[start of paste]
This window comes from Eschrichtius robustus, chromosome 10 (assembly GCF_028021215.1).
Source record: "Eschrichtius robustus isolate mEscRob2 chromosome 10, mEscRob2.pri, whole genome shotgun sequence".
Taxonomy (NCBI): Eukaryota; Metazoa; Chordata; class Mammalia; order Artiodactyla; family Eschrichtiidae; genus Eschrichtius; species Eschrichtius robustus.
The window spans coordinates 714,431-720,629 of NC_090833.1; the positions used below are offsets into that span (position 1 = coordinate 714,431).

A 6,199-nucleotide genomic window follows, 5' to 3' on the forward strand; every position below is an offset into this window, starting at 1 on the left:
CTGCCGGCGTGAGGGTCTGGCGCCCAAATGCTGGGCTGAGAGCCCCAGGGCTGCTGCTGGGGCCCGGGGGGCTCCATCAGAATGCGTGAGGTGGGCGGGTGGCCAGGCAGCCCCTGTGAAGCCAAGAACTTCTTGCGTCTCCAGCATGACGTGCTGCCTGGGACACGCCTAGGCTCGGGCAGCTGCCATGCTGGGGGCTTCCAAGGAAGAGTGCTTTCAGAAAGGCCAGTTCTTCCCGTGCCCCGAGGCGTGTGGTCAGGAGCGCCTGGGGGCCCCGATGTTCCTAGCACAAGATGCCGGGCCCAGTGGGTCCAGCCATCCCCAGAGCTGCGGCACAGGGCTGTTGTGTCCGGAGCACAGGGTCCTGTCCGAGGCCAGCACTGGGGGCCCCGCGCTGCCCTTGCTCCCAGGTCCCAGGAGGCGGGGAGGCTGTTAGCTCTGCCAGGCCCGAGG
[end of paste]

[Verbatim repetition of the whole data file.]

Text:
This window comes from Eschrichtius robustus, chromosome 10 (assembly GCF_028021215.1).
Source record: "Eschrichtius robustus isolate mEscRob2 chromosome 10, mEscRob2.pri, whole genome shotgun sequence".
Taxonomy (NCBI): Eukaryota; Metazoa; Chordata; class Mammalia; order Artiodactyla; family Eschrichtiidae; genus Eschrichtius; species Eschrichtius robustus.
The window spans coordinates 714,431-720,629 of NC_090833.1; the positions used below are offsets into that span (position 1 = coordinate 714,431).

A 6,199-nucleotide genomic window follows, 5' to 3' on the forward strand; every position below is an offset into this window, starting at 1 on the left:
CTGCCGGCGTGAGGGTCTGGCGCCCAAATGCTGGGCTGAGAGCCCCAGGGCTGCTGCTGGGGCCCGGGGGGCTCCATCAGAATGCGTGAGGTGGGCGGGTGGCCAGGCAGCCCCTGTGAAGCCAAGAACTTCTTGCGTCTCCAGCATGACGTGCTGCCTGGGACACGCCTAGGCTCGGGCAGCTGCCATGCTGGGGGCTTCCAAGGAAGAGTGCTTTCAGAAAGGCCAGTTCTTCCCGTGCCCCGAGGCGTGTGGTCAGGAGCGCCTGGGGGCCCCGATGTTCCTAGCACAAGATGCCGGGCCCAGTGGGTCCAGCCATCCCCAGAGCTGCGGCACAGGGCTGTTGTGTCCGGAGCACAGGGTCCTGTCCGAGGCCAGCACTGGGGGCCCCGCGCTGCCCTTGCTCCCAGGTCCCAGGAGGCGGGGAGGCTGTTAGCTCTGCCAGGCCCGAGG